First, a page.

Ming Thein's written a remarkably silly bit of analysis of the Hasselblad/DJI situation in which he adds exactly one bit of information, namely Chinese businessmen are sharp dealers who do not invest in things they think will fail. As opposed to whom? Are the Swedes famous for investing in things they're pretty sure will collapse?
First a little background. Suppose that a year ago Hasselblad's outstanding stock consisted of 100 shares, and that VMCap, the private equity firm that acquired H some years ago, owned 80 shares, and DJI owned 20. This is, obviously, simplified for clarity.
In order to infuse cash into H, would DJI buy some of VMCap 80 shares? No, they would not. That is the wrong layer of the ownership onion. Money given to VMCap to buy, say, 31 of their shares, would go to VMCap's fund, and become cash potentially to return to their investors or whatever. That money would not be accessible to H, unless VMCap elected to either loan to it H or purchase new shares of H with it. It is VMCap's money, not Hasselblad's.
If I buy a share of Microsoft from you, does Microsoft get the money? No. Even if I buy every share of Microsoft that's out there, Microsoft sees not one cent.
No, the only way money actually goes to H to fund the company is if H issues more shares. They print up another 100 shares and sell them to DJI. Now DJI owns 120, and VMCap owns 80, and DJI is the majority shareholder. The value of H has changed by the value of however much money DJI gave them for the shares. That cash is now sitting in H's bank account, and counts toward the value of H. So VMCap now owns a smaller slice of a larger pie, not even including things like "and now the projected growth is much bigger to blah blah blah" which is the usual story. There's a thing called a Balance Sheet which you can look up.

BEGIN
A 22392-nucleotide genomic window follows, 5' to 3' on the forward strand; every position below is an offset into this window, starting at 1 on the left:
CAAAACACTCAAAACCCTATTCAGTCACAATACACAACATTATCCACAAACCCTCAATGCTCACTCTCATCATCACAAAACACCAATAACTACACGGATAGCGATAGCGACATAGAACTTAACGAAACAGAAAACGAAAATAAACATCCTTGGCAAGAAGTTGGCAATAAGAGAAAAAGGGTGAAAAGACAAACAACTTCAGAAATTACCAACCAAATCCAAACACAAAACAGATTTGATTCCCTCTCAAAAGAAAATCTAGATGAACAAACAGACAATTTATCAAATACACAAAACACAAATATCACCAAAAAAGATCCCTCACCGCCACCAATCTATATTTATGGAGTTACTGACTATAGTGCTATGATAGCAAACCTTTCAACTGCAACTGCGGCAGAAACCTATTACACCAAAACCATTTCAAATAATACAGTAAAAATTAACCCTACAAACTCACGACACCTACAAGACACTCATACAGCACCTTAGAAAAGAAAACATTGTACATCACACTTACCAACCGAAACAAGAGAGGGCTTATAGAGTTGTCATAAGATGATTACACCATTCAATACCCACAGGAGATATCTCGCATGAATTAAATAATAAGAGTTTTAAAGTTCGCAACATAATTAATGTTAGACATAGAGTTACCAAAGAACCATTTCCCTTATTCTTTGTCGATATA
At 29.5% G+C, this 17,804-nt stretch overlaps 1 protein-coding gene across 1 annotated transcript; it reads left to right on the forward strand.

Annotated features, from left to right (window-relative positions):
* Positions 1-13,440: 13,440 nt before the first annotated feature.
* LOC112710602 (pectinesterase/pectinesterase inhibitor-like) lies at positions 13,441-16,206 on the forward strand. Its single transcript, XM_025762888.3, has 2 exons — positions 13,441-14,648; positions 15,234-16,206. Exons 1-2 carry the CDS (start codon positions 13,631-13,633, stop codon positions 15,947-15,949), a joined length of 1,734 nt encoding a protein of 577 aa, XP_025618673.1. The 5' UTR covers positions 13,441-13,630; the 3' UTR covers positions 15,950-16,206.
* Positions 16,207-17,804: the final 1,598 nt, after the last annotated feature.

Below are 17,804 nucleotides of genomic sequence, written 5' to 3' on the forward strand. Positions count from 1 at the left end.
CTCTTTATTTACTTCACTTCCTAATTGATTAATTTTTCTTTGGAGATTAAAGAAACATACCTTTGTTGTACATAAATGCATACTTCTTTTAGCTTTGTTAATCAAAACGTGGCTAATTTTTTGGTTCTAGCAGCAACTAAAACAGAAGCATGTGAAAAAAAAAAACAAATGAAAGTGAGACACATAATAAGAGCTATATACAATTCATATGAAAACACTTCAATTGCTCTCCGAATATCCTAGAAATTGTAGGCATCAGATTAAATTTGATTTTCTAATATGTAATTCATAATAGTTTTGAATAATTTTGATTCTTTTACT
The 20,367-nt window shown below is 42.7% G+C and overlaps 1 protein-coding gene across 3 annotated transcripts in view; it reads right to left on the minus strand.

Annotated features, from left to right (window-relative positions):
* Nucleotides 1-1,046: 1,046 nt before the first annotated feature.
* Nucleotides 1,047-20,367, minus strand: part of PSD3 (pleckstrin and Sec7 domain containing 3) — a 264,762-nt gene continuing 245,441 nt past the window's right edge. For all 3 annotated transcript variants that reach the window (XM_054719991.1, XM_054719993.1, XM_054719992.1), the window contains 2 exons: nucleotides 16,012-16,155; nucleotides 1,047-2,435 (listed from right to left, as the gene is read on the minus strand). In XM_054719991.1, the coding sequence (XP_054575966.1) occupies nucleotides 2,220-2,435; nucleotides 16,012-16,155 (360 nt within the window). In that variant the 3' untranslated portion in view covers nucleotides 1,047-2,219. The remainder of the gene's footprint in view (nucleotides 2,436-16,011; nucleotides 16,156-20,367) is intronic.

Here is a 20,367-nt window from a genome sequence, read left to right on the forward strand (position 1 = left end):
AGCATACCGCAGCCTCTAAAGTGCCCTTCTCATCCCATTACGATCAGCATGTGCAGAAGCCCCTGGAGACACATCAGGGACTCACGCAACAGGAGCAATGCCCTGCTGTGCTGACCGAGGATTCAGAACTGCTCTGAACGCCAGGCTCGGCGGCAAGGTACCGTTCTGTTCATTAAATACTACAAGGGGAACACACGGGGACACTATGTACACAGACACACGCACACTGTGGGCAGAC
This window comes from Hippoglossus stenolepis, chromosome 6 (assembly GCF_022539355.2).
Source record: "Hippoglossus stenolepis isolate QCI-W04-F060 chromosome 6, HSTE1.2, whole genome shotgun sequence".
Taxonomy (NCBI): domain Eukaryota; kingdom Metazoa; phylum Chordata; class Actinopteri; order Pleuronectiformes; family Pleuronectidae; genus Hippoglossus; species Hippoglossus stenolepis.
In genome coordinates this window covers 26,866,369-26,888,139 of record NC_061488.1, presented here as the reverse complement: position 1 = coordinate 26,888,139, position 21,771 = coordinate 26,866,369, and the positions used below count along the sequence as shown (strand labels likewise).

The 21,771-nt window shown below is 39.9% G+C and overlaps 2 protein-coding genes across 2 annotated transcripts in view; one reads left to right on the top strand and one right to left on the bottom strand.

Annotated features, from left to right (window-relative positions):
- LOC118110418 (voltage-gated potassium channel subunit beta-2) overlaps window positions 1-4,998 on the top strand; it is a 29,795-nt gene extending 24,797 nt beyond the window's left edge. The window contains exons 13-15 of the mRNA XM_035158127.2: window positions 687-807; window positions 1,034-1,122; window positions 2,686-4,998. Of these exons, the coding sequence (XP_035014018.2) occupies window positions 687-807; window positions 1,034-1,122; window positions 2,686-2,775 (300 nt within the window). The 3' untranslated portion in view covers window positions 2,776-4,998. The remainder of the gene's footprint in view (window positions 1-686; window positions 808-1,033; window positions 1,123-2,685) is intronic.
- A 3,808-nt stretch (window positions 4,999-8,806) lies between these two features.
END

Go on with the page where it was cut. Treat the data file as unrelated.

There are some odd corner cases. For example, if DJI actually loaned Hasselblad the money, but the loan was collateralized with either newly issued H stock, or paper which can be turned in to newly issued H stock (warrants, I think these things are called). This might actually have happened, and been misinterpreted by Kevin Raber's sources. In a case like this DJI would not be a majority owner, yet, but would be in a position to become one if the loan doesn't get repaid.
Ok, with that background, let us now quote the Marvelous Mr. Thein:
One thing I haven’t yet seen postulated is that the DJI investment was not necessarily a buyout: it may well have been an expansion with issue of new shares (Note: I don’t actually know if this is the case). This makes quite a bit of difference to the interpretation, because buying something over implies that the other party has decided there are better uses for their capital, as opposed to perhaps having to maintain portfolio diversification, or not having more to invest being a closed fund. This kind of corporate action is quite common when companies have to raise more capital for expansion.
Now, I don't actually know what the second sentence really means, it appears to be word salad with a hint of VMCap maybe thinks there are better uses for their money, or maybe they ran out of money in that pot which is frankly self-evident, since they chose not to infuse the cash. Given the background that you and I now both have, this whole paragraph a ludicrous statement. Of course H issued new shares (or, possibly, doled out some shares they had issued but not sold in the past which is functionally identical). Of course it was not a buyout, that would give H $0 in new capital, thereby quite missing the point. I think this is a remarkable statement from someone who has, well, let's quote him again:
I did work in M&A, private equity and at senior operational positions for the better part of 10 years